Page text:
For now, let’s just keep it simple and see what this trade setup looks like using the same USD/CHF example. We will assume the most conservative profit target (set just above the 38.2% Fibonacci retracement level adding 4 pips for the spread).
Now that we have determined out exits BEFORE entering into the market, we will be able to perform the 2 absolutely essential/crucial components of proper risk/money management, and trading in general. Depending on exactly where we enter the market we are able to determine 1) the risk vs. reward ratio, and 2) the amount of risk on the trade. The risk vs. reward ratio in many cases will be the determining factor based on a traders’ winning percentage. The risk itself will help determine the appropriate size trade to place. Let’s assume we entered this short trade just after the doji completed, the stop-loss order was placed 1 pip above the high of the completed doji adding 4 pips for the spread, and the limit order was placed 5 pips above the first profit target, or T1 (just above 38.2% retracement of B-to-C, plus the 4 pip spread).
Stop: 1.0452 Entry: 1.0417 Limit: 1.0342
Total Risk : 35 pips (Difference between Entry and Stop)
Total Reward: 75 pips ( Difference between Entry and Profit Target)
Risk vs. Reward ratio vs. 2.14 (Reward divided by risk)
Assuming the risk vs. reward ratio is acceptable, you may then determine the appropriate size trade to place based on your percentage risk per trade. As a general rule of thumb most traders do not risk more than 1-3% of their total trading capital (1-3% account balance).
Total risk: 35 pips
Pip value: $9.60 USD (approximate pip value at the time of this particular exchange rate)
Account balance: $10,000 USD
Max risk per trade: 2% or $200 USD
In this scenario, the trader has two options….
This particular trade resulted in a win for a total of $360 USD. Obviously, this is just one example and in no way suggests or constitutes a standalone trading strategy or methodology. However, the real point here is that profitable trading is not about complex indicators or systems. Above all is good risk and money management. If a trader was disciplined enough to only take trades that offer maximum risk to reward ratio, then it’s easy to see that profitable trading is not about being right, it’s about discipline and ability to control your emotions.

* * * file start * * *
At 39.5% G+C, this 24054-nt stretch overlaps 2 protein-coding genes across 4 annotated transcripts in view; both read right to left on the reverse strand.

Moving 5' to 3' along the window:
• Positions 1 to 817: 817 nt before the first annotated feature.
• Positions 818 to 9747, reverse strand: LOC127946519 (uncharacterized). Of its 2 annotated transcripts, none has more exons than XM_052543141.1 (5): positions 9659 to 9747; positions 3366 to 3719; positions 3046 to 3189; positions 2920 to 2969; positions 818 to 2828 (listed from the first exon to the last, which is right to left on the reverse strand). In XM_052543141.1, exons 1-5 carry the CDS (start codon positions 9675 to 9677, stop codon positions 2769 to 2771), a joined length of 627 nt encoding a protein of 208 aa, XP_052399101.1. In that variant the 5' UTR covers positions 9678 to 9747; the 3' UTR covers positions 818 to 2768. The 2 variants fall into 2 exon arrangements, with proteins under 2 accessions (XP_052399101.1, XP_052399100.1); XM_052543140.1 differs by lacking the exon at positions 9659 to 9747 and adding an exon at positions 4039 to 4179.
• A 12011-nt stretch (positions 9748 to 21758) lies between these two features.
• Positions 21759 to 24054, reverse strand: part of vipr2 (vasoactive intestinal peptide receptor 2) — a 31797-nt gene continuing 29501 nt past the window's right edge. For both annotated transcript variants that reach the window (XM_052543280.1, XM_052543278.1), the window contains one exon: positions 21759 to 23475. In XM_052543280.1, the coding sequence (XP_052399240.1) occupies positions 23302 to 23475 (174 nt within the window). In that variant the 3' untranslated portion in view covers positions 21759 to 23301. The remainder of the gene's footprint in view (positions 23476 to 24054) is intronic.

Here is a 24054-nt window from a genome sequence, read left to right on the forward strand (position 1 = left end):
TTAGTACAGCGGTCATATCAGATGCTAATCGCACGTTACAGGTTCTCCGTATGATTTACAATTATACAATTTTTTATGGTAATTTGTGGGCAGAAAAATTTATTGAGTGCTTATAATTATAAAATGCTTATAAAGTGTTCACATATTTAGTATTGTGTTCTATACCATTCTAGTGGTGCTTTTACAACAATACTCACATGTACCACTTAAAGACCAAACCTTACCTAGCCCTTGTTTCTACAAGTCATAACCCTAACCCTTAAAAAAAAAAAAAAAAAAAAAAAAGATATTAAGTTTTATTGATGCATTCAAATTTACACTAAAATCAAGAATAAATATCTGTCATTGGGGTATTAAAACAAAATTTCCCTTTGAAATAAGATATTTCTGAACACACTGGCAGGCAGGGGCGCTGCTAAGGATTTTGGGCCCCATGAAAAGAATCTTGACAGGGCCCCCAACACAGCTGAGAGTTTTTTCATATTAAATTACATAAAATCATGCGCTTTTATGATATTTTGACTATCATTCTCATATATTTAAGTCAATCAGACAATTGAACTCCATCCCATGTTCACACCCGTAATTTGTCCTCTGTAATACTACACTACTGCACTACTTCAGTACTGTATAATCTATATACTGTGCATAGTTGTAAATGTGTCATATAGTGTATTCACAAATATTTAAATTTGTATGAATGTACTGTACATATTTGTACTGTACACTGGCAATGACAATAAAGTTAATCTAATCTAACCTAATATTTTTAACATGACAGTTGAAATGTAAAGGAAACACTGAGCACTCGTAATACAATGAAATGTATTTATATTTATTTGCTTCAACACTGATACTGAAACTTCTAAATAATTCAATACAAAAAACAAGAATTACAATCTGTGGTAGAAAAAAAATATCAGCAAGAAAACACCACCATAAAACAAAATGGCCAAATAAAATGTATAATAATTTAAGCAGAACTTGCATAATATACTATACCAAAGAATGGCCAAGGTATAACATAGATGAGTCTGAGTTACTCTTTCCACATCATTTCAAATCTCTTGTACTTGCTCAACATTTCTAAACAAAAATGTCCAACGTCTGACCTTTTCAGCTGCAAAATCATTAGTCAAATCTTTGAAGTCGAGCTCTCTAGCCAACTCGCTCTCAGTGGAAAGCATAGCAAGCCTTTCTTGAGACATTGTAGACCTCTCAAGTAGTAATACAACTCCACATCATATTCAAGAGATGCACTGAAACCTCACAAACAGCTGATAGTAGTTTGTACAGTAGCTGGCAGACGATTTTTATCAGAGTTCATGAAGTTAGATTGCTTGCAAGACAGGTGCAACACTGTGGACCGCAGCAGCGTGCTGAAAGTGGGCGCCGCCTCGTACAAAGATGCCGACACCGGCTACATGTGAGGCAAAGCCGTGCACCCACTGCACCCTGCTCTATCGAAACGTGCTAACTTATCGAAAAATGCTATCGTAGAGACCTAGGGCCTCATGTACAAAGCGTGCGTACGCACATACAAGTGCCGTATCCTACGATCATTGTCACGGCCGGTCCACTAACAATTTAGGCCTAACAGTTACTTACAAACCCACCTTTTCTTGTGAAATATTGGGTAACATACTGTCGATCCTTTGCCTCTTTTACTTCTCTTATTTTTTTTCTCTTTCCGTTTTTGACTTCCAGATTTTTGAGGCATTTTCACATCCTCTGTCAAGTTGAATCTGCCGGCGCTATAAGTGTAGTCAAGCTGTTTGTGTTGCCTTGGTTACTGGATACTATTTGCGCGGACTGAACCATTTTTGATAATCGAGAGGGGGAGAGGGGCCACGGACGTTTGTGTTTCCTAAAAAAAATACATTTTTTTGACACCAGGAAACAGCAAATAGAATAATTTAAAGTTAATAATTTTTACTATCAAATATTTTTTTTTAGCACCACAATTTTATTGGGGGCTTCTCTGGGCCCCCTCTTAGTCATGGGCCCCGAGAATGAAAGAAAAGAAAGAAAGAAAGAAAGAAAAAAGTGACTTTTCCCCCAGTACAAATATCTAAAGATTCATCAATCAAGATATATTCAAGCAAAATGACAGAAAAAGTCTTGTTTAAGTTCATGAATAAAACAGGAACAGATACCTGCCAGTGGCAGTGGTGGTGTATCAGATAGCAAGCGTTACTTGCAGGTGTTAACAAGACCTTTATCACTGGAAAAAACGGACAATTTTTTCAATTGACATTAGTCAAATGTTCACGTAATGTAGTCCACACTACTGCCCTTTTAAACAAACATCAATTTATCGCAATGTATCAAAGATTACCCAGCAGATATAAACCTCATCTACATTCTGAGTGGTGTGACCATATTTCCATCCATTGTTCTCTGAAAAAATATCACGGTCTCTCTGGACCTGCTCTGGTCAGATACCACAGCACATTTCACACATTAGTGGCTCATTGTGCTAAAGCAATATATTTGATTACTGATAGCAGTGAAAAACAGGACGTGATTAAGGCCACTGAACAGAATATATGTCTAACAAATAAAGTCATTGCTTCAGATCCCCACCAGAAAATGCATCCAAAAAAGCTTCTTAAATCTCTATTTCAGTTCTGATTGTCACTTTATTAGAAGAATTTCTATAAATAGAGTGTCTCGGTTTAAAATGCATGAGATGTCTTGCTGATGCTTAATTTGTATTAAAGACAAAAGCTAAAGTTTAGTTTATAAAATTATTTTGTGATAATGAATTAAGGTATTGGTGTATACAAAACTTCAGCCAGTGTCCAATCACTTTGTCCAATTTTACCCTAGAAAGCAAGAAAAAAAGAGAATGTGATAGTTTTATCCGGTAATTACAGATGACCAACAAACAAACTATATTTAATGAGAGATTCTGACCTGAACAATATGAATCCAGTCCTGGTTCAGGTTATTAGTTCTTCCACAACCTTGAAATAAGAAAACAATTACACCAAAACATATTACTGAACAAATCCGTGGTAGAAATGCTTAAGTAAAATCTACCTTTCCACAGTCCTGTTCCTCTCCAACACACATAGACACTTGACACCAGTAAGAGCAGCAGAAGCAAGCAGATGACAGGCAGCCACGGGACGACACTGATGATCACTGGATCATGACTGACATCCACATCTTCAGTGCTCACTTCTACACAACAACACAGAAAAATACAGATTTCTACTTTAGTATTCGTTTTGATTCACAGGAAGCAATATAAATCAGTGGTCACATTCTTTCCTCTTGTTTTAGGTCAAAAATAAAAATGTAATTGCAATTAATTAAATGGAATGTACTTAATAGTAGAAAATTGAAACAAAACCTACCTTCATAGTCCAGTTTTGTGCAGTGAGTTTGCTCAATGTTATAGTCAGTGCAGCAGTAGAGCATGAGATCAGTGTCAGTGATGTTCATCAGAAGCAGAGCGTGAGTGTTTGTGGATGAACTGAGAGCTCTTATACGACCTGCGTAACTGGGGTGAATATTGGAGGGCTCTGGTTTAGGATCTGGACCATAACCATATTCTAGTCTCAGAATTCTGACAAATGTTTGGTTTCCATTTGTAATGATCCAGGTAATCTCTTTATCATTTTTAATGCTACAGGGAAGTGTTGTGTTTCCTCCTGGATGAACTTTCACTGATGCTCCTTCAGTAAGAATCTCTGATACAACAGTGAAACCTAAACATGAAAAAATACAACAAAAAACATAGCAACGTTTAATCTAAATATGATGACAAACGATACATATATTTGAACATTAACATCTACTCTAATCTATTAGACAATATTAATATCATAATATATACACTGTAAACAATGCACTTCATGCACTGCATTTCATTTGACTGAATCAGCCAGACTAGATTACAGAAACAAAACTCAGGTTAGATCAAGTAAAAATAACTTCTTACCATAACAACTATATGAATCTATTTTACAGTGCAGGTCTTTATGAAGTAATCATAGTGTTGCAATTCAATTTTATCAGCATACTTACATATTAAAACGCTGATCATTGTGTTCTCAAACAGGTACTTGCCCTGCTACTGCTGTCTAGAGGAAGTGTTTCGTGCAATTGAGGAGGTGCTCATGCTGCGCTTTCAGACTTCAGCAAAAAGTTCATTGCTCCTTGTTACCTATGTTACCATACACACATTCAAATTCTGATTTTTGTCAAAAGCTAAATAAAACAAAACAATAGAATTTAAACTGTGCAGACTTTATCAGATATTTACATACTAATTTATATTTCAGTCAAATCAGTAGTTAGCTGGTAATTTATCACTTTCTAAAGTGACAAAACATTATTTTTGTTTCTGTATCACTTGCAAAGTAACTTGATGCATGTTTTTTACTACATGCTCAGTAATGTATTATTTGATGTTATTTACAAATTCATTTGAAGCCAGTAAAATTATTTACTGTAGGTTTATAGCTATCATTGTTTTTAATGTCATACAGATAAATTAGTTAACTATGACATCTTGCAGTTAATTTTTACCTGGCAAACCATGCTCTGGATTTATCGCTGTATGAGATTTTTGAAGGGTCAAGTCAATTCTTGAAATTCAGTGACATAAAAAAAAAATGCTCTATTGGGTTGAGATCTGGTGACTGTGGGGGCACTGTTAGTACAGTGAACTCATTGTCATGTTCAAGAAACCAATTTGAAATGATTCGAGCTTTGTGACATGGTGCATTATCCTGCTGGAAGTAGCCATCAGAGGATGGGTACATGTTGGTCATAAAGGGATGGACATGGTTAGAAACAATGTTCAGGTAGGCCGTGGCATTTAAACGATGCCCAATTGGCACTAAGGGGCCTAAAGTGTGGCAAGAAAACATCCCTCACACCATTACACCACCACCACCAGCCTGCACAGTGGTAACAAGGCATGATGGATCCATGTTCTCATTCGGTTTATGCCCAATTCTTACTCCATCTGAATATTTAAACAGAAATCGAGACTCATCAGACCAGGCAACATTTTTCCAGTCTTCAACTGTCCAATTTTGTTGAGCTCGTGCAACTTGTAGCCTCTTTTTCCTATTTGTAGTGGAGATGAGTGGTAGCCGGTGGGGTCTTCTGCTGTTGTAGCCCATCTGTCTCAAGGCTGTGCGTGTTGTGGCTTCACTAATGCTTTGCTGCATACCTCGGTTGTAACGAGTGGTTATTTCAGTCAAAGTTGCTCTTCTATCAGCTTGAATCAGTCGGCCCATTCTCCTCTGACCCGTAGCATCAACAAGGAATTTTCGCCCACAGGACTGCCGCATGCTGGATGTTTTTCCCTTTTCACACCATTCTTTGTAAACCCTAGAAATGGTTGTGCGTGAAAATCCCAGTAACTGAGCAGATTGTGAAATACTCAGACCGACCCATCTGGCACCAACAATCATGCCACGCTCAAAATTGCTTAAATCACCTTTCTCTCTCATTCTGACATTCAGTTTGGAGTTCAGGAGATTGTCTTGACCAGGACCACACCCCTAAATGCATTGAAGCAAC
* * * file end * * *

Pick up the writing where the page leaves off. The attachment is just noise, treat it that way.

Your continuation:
A trader will never know this information in advance. What tends to happen in the instances where the market continues to move in a profitable direction after the trader has already closed the trade for profit, greed starts to blind the trader to the truth. Most traders forget about the profit they’ve taken and start to think about how much they could have made. This leads to emotions. Emotions lead to irrational, illogical decisions—especially when money is in the equation.
So all a trader can do is decide what is logical, understand why those levels are logical, and never look back. One of the worst and most destructive habits of nearly all traders is to look back after a trade has been completed to “see what happened.”
On their own, doji are not much help in making sound, high probability trading decisions—as is the case with any single indicator–for two reasons:
The risk vs. reward ratio in many cases will be the first determining factor based on a traders’ winning percentage. However, most traders do not know there true winning percentage for one of two reasons: